Organize Your Life with the Two-Minute Rule
If a task would take only two minutes or less, I had to complete it immediately. Practically speaking, this meant my apartment had less clutter and things got put back in their proper place more often than not. In the mornings, our bed was made, our bath towels were daintily hung up on our towel rack, and I treated myself to a hot cup of tea with lemon instead of skipping out on this routine. At work, I made those pestering phone calls that I usually dread, I wrote short-and-not-so-sweet letters to clients that had gone A-WOL, and I updated my never-ending to-do list before I left work each evening (ironic, no?). After returning home, I neatly hung up my coat and purse, cleared our dining table, and disposed of the enormous amount of junk mail that we receive on a daily basis. I’m looking at you, U.S. Postal Service.
I know what you’re thinking. How does a drag of endless chores contribute to happiness and health? Well, first, for many people, having a tidier house or a clutter-free life spark happiness, even if not in the same way that going on a tropical vacation sparks happiness. It can also help your brain focus and process information better. And, second, the two-minute rule isn’t just for lame household chores. It also lends itself to getting fun things done.
The Two-Minute Rule Leads to Fun!
This past weekend, we celebrated my sister Puja’s bachelorette party in Napa, California. As maid of honor, I was tasked with planning the party, from the boring (coordinating shuttle transportation and rental car logistics) to the fun (selecting vineyards for our wine tasting tour and planning a spa day) to the ridiculous (picking out phallic-shaped party favors). In the week leading up to the party, there were many last-minute items to confirm, none of which I actually wanted to do or thought I could fit into my schedule. But I made the quick phone calls to confirm our accommodations and itinerary, sent out the annoying reminder emails to the ladiez attending the party, and placed a last-minute order of raunchy party decorations. And guess what? Everyone had a fabulous time! Or so they told me. I suspect no one would actually tell me if they had a shit time, but if you saw the deets on Snapchat, Instagram, or Facebook, I think you’d agree that her party was the opposite of a shit time.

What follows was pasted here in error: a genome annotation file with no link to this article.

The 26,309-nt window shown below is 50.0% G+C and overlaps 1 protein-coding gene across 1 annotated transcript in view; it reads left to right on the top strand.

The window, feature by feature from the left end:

My one word of caution on the two-minute rule (or one-minute rule) is that if you take it too seriously, it can drive you a little crazy, especially if you are a perfectionist. Occasionally, I would find myself arriving late to work in the morning because I had done so many two-minute tasks, or I would extend my two-minute tasks into 10-minute tasks because I so greatly enjoyed the process of watching clutter disappear. So my advice to those of us who are wound a little tightly is to practice the two-minute rule in moderation. Everything in moderation. Except cupcakes.
Some of the techniques I’ve tried out for this blog did improve my health and happiness in some capacity but were not sustainable on a regular basis (i.e., wearing those super dorky orange glasses every night after sundown). In contrast, this two-minute rule is probably the easiest, most sustainable technique I’ve tried so far. That and the six-second hugs. Unlike the six-second hugs, this two-minute rule does not even require willing participation from anyone else!
Let me know if you try out this easy trick! For this next week, I’ll be working on my positivity and trying to not complain about anything for a week. I know, that sounds realllllly hard, but that’s why I wrote the word “try.” All I can do is try!